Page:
R: Raw Food

I’m fascinated by the raw-foodies, the same way I’m fascinated by people who can run 100 miles or thrive on 2 hours of sleep a night. I understand the basic principle behind rawism—that raising the temperature of food above 120 degrees or so destroys beneficial enzymes. But in practice…I don’t think I could do it full-time.

I like raw veggies—and a big salad—as much as the next girl. I like to grow my own sprouts, and I love fruit. I’m pretty sure, though, that a bowl of zucchini shavings wouldn’t satisfy a pasta craving. And, as I tend to be cold-blooded, I really enjoy hot food. Especially soup. That first cavewoman who threw some wild mushrooms into bubbling mammoth broth was my kind of cook. When I want soup, a bowl of pureed, room-temperature, raw-enzymatic-goodness isn’t going to cut it.

To prepare for today’s post, I had a raw lunch yesterday. I bought some garden herb sea crackers made by Two Moms in the Raw in Lafayette CO, Organic Valley raw cheddar cheese, and a chocolate hazelnut bar from Raw Revolution. I made my own salad of sprouted black-eyed peas, grapefruit, avocado, and red onion.

It was all good. The crackers are super-flaxy but had a nice herb flavor. I couldn’t tell the difference between the raw cheese and a regular mild white cheddar. The bar was chocolatey enough, I suppose. After lunch, I felt as though I’d eaten very healthfully. But more so than if I’d had roasted salmon and sweet potato? I’m not sure.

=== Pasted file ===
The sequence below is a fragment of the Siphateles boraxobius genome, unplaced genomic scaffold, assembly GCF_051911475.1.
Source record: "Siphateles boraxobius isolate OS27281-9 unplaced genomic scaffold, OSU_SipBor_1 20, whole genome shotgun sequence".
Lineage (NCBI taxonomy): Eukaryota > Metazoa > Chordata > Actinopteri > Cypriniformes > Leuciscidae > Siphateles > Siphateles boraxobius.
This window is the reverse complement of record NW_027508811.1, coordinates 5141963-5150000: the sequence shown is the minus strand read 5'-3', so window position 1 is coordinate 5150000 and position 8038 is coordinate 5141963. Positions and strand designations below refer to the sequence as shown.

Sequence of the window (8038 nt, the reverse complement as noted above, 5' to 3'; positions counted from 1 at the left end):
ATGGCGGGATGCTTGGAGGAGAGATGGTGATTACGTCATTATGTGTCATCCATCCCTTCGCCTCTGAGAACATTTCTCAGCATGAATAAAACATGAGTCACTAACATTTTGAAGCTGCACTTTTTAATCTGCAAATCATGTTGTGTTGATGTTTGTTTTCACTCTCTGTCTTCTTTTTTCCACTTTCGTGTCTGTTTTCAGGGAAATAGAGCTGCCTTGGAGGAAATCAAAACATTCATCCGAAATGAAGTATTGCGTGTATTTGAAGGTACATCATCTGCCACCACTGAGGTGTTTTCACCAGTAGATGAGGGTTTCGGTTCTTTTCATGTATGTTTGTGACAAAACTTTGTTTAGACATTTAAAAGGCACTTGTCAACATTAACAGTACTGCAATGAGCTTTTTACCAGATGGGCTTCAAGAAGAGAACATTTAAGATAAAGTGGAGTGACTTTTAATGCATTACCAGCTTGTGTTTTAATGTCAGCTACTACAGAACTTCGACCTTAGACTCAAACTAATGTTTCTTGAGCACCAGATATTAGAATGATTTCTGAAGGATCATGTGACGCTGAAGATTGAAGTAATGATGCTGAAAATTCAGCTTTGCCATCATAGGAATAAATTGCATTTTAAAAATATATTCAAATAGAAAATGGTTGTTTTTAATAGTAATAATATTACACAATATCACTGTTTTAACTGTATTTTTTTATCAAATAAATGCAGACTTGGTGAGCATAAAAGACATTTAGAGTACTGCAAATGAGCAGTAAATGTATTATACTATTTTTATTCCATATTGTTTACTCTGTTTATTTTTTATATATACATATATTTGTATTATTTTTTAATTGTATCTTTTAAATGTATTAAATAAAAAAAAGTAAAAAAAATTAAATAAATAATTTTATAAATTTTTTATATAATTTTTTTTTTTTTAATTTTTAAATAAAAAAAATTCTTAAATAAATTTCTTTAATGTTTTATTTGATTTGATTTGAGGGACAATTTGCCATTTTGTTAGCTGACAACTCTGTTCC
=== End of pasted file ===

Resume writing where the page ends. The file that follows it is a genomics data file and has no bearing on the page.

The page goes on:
Prepared raw food products are pricey--my three items cost thirteen dollars--but high-quality food tends to cost more than junk, in general. Homemade raw food can be labor intensive. Many of the recipes I found online require hardware I don’t have—namely a juicer and a dehydrator--and often use lots of nuts, flax, avocado, and coconut. I like all those things. But I also like steak.

As a committed omnivore, it certainly won’t hurt me to make room in my diet for raw foods. And I guarantee that some of them will come in the form of my very favorite desserts from Tasty Harmony in downtown Fort Collins. I’ve had their pies and carrot cake, and they are absolutely raw-licious. Tasty Harmony also has non-dessert raw menu items, including a pesto pizza that looks intriguing.


Misha Gerrick said…
I'm with you on the rawism thing. Sure, it looks healthy. And I know I can try some more salads... But... I like warm food. And meat. Lots and lots of meat.

The first caveman who killed a mammoth is my hero. ;-P
Tracy Moore said…
I have gone vegetarian for prolonged periods off and on, but I do not think I could do the raw thing either. Like you, I enjoy my warm food on a cold day. :)
Anonymous said…
There we go with the Mammoth again! :)

Nothing beats your own home grown raw veggies, but how come they never come out like the picture on the seed package?

Marcie Johnston
Hi Jenny .. that's a good healthy comment - and I like the fact you tried everything out. I'm like you - I'm an omnivore .. but I'm probably more vegetarian oriented .. though the desire for meat does come galloping up occasionally!

I always have a salad for lunch .. and fruit during the day ..

I'm sure we're both healthier for it .. enjoy your Easter time .. and lovely to meet you .. cheers Hilary
Jenny said…
I know...the mammoths...

I'm going to try to get a garden going soon. That will help with my occasional rawism.

Nice to meet you too, Hilary. Thanks for stopping by.

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